This week, guest videographer and editor Matthew Ladensack and I are accompanying the more than 2700 riders and volunteers of the AIDS LifeCycle and collecting their stories. If you’re not familiar with ALC, it’s the world’s largest annual HIV/AIDS fundraiser where riders bike from San Francisco to Los Angeles over the course of 7 days. We won’t be riding bikes, but will be riding with the Press Corps, a group of reporters, photojournalists, bloggers, etc., to help document the ride.
Also, AIDS/LifeCycle is offering I’m From Driftwood readers a discount if you register for next year’s ride. The regular $85 registration is only $45 if you go to the AIDS/LifeCycle site and enter “IFD” in the code box of the registration page.
Randy Phillips rocketed to YouTube fame when he came out to his dad on YouTube the day Don’t Ask, Don’t Tell was repealed. His coming out video has millions of views and he may have just as many loyal followers. Having a strong moral sense of responsibility, he wanted to do something good with his newfound fame:
I kind of wanted to parlay what little bit of attention I got from YouTube into something I think is a taboo for our generation. Not very many people in their early 20s like to think about AIDS. We kind of think we have it under control, but we don’t. It’s still very big and it shouldn’t be a taboo. It should be something we talk about and discuss and fundraise for and fight and be active in our communities. So I wanted to change this into something good.
Randy goes on to talk about his mother’s reaction to his coming out, her perception of gay people, and how he’s grown and changed after just one day on the AIDS/LifeCycle ride. Continue Reading to watch Randy’s story.
I’m Randy Phillips and I’m from Eclectic, Alabama. AIDS doesn’t have a face, it doesn’t have a face, it doesn’t have a demographic, it can happen to anybody. It’s like coming out of a second closet, it’s one thing when you hear that somebody is gay and that can kinda set you back a minute but then you hear that somebody is HIV positive and you kinda say did I hear that right?
You might remember me as the guy who came out to his dad on the day of the repeal of Don’t Ask Don’t Tell and then put it on YouTube for the entire world to kinda see a success story. As well as my dad took it, my mom didn’t take it quite so easy. And you know she’s from the 80s generation where the only thing you can think about being gay is AIDS and dying very young and not having a good life. She couldn’t think of any, couldn’t relate to another gay person who had a normal life, you know grew up healthy and had a successful life and a career, and lived a long life and maybe got married and found somebody and possibly had some kids. She didn’t think that’s what my life could be like, she thought it would be absolutely a horror story and I’d die ten years later, alone and a drug addict and from HIV.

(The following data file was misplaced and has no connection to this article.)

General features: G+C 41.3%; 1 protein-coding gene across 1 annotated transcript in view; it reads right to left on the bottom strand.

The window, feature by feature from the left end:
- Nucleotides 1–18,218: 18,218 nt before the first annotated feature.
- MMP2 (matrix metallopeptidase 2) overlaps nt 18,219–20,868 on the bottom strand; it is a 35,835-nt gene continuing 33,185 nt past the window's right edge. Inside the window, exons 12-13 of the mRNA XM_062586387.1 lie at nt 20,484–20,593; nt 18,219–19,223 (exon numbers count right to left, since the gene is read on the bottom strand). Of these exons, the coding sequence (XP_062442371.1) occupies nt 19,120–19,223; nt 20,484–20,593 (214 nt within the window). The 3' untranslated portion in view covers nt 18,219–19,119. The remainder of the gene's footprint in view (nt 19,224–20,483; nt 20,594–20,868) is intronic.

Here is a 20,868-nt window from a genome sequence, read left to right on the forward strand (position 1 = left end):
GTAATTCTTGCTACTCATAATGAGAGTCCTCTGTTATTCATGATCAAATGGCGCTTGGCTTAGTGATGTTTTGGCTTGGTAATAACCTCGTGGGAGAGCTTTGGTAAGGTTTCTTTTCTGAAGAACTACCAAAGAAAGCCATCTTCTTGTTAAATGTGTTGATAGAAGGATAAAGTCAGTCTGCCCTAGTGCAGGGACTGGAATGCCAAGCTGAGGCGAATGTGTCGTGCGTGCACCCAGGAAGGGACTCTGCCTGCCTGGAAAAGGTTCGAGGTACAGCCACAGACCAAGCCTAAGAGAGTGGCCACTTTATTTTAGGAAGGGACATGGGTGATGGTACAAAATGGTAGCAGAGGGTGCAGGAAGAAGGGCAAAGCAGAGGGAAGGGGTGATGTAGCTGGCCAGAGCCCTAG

I’ve never been really able to relate to the HIV/AIDS crisis locally. I met a guy on my team last night at dinner and we talked for twenty minutes and he told me he was HIV positive. He’s young, he’s healthy, he’s doing this bike ride, he looks just like me. Then he told me he was 24 and he kinda just blew me out of the water. I couldn’t imagine that somebody that looks so healthy and full of life and is doing so much could be HIV positive. Nothing has really connected with me so much until I got here and felt that with my own teammate. I kinda wanted to parlay what little bit of attention I got from YouTube into something that I think is a taboo for our generation. Not very many people in their early 20s like to think about AIDS. It’s such our parents’s generation and we kinda think we have it under control, but we don’t. It’s still very big and it shouldn’t be a taboo it should be something that we talk about and we discuss and fundraise for and fight and be active in our communities. So I wanted to change this into something good.